Plaintiffs will seek a mandatory injunction or writ prohibiting implementation of Res. CO-46-07, and declaration that it is invalid, that any contracts and agreements are invalid. They further seek attorney fees, and relief in the nature of nalyeeh (a respectful demand to be made whole, or, as commonly interpreted, restitution) under Navajo common law.

C. Dale Raphael, a board member of the Forgotten People group, explained why the grassroots group signed on as a plaintiff in the lawsuit.

"Forgotten People is a plaintiff on the lawsuit to oppose the $100 million line of credit from JP Morgan Chase because of the Navajo Nation process of keeping the public locked out of secret negotiations behind closed doors in violation of due process," Raphael said. "The Navajo Nation did this with passage of the Navajo Hopi Intergovernmental Compact and they are doing the same thing with JP Morgan Chase. Our leaders must be held accountable so they consider the effects of their actions to ensure the protection of our rights and freedom in a moral and legal manner."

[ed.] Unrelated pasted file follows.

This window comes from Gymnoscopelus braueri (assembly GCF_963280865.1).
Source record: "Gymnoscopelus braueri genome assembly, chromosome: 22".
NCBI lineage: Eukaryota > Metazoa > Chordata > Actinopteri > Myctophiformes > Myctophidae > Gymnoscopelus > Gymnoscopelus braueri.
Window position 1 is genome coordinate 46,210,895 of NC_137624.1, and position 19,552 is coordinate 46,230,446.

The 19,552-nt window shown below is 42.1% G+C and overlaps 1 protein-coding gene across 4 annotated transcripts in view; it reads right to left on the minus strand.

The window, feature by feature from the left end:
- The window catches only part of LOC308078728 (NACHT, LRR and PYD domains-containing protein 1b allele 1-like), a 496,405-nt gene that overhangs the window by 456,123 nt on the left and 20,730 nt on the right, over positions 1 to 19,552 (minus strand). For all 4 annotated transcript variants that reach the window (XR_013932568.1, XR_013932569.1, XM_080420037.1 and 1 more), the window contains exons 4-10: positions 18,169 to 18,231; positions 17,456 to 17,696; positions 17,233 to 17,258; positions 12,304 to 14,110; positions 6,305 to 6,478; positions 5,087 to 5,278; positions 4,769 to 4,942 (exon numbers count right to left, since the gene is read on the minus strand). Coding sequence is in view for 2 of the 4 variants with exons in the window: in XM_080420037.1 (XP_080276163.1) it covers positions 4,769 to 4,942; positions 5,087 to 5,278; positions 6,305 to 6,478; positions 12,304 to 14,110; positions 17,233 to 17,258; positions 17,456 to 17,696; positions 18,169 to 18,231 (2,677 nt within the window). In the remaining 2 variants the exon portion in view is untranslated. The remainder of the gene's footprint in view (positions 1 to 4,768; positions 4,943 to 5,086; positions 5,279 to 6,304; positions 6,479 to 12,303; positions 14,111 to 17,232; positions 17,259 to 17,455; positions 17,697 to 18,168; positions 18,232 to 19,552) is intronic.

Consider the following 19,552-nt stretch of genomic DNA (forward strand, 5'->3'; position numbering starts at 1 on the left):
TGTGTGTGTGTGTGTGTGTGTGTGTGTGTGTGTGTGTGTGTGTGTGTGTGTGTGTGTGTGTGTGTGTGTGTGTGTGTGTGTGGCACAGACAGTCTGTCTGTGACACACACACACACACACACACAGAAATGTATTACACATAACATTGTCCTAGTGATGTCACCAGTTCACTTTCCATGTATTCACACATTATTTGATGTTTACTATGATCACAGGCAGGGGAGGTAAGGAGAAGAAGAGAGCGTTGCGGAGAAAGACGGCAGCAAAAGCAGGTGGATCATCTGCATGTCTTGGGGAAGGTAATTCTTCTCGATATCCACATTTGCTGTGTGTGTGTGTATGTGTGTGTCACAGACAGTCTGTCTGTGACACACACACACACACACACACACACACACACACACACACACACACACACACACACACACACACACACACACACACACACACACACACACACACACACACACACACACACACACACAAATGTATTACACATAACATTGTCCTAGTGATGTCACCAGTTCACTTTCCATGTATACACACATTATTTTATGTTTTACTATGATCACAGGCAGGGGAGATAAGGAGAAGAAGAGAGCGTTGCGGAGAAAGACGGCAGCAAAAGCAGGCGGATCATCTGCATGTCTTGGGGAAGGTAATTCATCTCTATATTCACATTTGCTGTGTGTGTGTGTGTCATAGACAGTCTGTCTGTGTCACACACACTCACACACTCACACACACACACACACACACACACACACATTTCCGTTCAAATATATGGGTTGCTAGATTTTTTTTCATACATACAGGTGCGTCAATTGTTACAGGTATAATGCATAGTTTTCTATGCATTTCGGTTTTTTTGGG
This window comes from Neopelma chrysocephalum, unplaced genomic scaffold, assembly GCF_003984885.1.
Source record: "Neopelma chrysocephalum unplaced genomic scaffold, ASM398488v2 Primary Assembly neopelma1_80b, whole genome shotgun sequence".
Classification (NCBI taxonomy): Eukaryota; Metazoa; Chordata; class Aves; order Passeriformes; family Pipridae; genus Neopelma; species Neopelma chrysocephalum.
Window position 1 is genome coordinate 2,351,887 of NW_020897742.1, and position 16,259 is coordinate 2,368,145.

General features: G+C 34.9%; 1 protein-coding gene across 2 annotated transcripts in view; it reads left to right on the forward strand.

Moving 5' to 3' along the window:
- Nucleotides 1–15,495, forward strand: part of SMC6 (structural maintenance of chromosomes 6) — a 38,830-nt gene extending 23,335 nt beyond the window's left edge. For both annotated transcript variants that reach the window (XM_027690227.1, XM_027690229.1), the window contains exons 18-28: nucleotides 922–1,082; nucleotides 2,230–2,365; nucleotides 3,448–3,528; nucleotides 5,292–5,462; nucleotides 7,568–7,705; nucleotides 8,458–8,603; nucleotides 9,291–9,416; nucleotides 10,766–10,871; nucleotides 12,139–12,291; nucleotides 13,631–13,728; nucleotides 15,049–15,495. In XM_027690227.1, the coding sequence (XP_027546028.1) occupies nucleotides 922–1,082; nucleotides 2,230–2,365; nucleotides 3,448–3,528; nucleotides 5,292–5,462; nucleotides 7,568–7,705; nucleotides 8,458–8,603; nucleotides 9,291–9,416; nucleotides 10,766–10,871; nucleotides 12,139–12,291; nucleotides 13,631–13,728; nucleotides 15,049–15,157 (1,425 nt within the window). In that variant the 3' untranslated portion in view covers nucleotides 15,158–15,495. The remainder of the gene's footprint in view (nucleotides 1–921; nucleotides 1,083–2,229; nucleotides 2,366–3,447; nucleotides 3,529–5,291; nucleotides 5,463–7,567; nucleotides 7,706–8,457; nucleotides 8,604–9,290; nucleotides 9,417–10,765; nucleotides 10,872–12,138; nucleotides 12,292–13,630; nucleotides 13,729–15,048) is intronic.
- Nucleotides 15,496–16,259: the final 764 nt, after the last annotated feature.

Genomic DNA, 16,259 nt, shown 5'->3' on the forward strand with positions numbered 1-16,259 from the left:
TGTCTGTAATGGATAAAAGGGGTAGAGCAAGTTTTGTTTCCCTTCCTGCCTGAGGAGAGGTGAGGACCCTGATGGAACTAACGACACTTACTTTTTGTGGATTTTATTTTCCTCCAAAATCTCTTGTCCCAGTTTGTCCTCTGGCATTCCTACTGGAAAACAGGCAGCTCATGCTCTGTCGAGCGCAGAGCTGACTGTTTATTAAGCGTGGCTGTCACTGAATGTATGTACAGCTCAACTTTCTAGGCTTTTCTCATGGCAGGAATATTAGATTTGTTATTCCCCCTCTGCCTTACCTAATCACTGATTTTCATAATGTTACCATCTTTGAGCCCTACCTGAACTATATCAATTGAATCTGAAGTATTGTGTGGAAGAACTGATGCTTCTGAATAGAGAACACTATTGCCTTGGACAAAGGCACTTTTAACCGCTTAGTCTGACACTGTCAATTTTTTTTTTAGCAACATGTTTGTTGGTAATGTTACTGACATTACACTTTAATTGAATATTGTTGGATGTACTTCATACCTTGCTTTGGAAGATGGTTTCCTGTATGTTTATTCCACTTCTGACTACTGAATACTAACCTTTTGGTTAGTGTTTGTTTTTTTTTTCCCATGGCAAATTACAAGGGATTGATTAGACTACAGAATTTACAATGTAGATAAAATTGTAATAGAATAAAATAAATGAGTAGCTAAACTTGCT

Ray Etcitty, the Chief Legislative Council for the Navajo Nation, was away from his office during the time this report was prepared. The Navajo Hopi Observer will continue in its attempt to reach him for comment.